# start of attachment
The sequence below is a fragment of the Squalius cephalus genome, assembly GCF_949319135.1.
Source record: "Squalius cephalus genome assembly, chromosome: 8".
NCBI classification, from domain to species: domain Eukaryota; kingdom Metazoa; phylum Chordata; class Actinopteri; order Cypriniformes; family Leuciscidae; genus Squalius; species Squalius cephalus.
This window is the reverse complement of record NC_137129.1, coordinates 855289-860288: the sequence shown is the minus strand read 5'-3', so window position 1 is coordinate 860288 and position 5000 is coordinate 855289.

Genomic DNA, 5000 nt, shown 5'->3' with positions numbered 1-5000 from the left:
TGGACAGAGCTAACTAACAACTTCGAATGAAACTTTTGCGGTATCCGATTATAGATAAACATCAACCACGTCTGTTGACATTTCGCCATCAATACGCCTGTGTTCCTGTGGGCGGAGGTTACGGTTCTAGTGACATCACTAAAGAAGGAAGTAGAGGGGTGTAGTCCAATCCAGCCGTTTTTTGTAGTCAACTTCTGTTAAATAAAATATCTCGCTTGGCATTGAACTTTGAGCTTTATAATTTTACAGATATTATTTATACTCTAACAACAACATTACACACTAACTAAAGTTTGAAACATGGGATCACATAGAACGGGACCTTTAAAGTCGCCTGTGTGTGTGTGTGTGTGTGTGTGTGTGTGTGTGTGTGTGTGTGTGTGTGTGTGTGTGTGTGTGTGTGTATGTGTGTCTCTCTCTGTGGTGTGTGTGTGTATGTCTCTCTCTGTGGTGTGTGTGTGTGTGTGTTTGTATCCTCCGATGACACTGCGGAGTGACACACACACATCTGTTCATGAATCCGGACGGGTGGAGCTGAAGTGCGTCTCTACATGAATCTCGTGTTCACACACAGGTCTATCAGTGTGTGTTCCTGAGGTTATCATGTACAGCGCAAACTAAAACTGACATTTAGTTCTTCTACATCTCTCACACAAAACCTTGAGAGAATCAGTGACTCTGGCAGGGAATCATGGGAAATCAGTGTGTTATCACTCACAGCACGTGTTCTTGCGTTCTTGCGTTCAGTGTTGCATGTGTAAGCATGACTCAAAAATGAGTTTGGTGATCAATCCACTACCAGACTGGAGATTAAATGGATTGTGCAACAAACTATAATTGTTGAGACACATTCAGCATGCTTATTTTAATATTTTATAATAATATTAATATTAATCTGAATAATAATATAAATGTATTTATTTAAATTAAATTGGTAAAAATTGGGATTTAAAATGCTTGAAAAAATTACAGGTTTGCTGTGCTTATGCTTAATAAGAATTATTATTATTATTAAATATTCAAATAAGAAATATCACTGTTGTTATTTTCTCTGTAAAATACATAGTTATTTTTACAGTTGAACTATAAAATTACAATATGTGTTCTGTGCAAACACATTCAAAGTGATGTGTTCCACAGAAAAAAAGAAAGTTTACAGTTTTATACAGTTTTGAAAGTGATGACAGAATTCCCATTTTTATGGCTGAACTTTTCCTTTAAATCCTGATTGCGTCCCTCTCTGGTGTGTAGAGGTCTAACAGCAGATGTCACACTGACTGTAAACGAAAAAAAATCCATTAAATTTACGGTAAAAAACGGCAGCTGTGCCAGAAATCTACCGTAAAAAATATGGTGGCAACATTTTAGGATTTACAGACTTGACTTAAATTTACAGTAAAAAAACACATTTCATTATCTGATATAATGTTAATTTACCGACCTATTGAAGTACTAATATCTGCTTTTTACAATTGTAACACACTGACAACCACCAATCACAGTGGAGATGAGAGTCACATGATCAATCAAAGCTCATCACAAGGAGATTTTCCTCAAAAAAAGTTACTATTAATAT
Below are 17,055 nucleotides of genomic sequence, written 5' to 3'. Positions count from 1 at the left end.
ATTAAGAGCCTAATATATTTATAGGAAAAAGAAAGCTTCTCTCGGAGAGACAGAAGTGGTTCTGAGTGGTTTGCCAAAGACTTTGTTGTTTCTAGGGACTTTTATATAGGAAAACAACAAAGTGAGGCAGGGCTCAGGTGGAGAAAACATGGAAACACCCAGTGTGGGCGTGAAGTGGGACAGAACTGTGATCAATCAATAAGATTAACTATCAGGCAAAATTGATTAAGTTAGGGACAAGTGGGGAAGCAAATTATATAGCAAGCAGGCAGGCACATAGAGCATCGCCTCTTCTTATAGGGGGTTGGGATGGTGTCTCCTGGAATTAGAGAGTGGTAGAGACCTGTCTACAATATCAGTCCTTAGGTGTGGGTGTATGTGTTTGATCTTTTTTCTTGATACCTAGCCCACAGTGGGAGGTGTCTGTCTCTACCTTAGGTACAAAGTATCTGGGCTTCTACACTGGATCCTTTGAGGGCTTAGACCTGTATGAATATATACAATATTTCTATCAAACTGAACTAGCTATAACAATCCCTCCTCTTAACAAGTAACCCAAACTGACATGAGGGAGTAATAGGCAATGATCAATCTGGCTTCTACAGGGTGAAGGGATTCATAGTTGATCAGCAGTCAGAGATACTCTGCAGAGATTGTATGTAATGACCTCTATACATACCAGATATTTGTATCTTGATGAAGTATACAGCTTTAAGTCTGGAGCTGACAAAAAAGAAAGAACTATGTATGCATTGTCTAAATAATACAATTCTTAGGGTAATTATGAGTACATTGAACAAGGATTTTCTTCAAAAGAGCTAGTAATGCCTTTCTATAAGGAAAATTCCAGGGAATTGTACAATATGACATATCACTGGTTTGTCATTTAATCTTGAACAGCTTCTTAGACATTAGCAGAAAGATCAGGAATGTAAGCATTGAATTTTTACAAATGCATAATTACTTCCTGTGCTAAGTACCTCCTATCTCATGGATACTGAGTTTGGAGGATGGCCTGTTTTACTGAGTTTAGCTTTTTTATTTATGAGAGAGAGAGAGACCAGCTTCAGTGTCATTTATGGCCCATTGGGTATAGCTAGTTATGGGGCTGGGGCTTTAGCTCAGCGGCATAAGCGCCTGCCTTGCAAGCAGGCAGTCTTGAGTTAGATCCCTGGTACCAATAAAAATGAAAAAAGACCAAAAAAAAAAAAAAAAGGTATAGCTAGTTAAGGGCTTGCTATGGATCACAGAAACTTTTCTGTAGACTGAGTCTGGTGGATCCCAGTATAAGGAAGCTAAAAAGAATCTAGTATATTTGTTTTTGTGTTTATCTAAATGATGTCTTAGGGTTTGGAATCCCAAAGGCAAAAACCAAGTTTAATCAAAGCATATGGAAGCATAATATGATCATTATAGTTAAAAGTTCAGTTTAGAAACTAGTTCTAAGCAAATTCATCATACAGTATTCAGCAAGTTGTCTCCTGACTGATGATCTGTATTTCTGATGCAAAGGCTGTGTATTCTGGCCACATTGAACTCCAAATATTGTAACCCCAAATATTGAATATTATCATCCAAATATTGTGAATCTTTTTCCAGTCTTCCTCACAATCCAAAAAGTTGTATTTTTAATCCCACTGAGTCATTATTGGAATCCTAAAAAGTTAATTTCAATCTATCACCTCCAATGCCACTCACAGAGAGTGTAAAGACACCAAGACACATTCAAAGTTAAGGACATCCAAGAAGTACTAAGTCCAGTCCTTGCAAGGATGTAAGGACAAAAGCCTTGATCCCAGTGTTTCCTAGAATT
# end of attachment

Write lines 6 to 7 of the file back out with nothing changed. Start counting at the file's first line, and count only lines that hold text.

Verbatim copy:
TGGACAGAGCTAACTAACAACTTCGAATGAAACTTTTGCGGTATCCGATTATAGATAAACATCAACCACGTCTGTTGACATTTCGCCATCAATACGCCTGTGTTCCTGTGGGCGGAGGTTACGGTTCTAGTGACATCACTAAAGAAGGAAGTAGAGGGGTGTAGTCCAATCCAGCCGTTTTTTGTAGTCAACTTCTGTTAAATAAAATATCTCGCTTGGCATTGAACTTTGAGCTTTATAATTTTACAGATATTATTTATACTCTAACAACAACATTACACACTAACTAAAGTTTGAAACATGGGATCACATAGAACGGGACCTTTAAAGTCGCCTGTGTGTGTGTGTGTGTGTGTGTGTGTGTGTGTGTGTGTGTGTGTGTGTGTGTGTGTGTGTGTGTGTGTATGTGTGTCTCTCTCTGTGGTGTGTGTGTGTATGTCTCTCTCTGTGGTGTGTGTGTGTGTGTGTTTGTATCCTCCGATGACACTGCGGAGTGACACACACACATCTGTTCATGAATCCGGACGGGTGGAGCTGAAGTGCGTCTCTACATGAATCTCGTGTTCACACACAGGTCTATCAGTGTGTGTTCCTGAGGTTATCATGTACAGCGCAAACTAAAACTGACATTTAGTTCTTCTACATCTCTCACACAAAACCTTGAGAGAATCAGTGACTCTGGCAGGGAATCATGGGAAATCAGTGTGTTATCACTCACAGCACGTGTTCTTGCGTTCTTGCGTTCAGTGTTGCATGTGTAAGCATGACTCAAAAATGAGTTTGGTGATCAATCCACTACCAGACTGGAGATTAAATGGATTGTGCAACAAACTATAATTGTTGAGACACATTCAGCATGCTTATTTTAATATTTTATAATAATATTAATATTAATCTGAATAATAATATAAATGTATTTATTTAAATTAAATTGGTAAAAATTGGGATTTAAAATGCTTGAAAAAATTACAGGTTTGCTGTGCTTATGCTTAATAAGAATTATTATTATTATTAAATATTCAAATAAGAAATATCACTGTTGTTATTTTCTCTGTAAAATACATAGTTATTTTTACAGTTGAACTATAAAATTACAATATGTGTTCTGTGCAAACACATTCAAAGTGATGTGTTCCACAGAAAAAAAGAAAGTTTACAGTTTTATACAGTTTTGAAAGTGATGACAGAATTCCCATTTTTATGGCTGAACTTTTCCTTTAAATCCTGATTGCGTCCCTCTCTGGTGTGTAGAGGTCTAACAGCAGATGTCACACTGACTGTAAACGAAAAAAAATCCATTAAATTTACGGTAAAAAACGGCAGCTGTGCCAGAAATCTACCGTAAAAAATATGGTGGCAACATTTTAGGATTTACAGACTTGACTTAAATTTACAGTAAAAAAACACATTTCATTATCTGATATAATGTTAATTTACCGACCTATTGAAGTACTAATATCTGCTTTTTACAATTGTAACACACTGACAACCACCAATCACAGTGGAGATGAGAGTCACATGATCAATCAAAGCTCATCACAAGGAGATTTTCCTCAAAAAAAGTTACTATTAATAT
Below are 17,055 nucleotides of genomic sequence, written 5' to 3'. Positions count from 1 at the left end.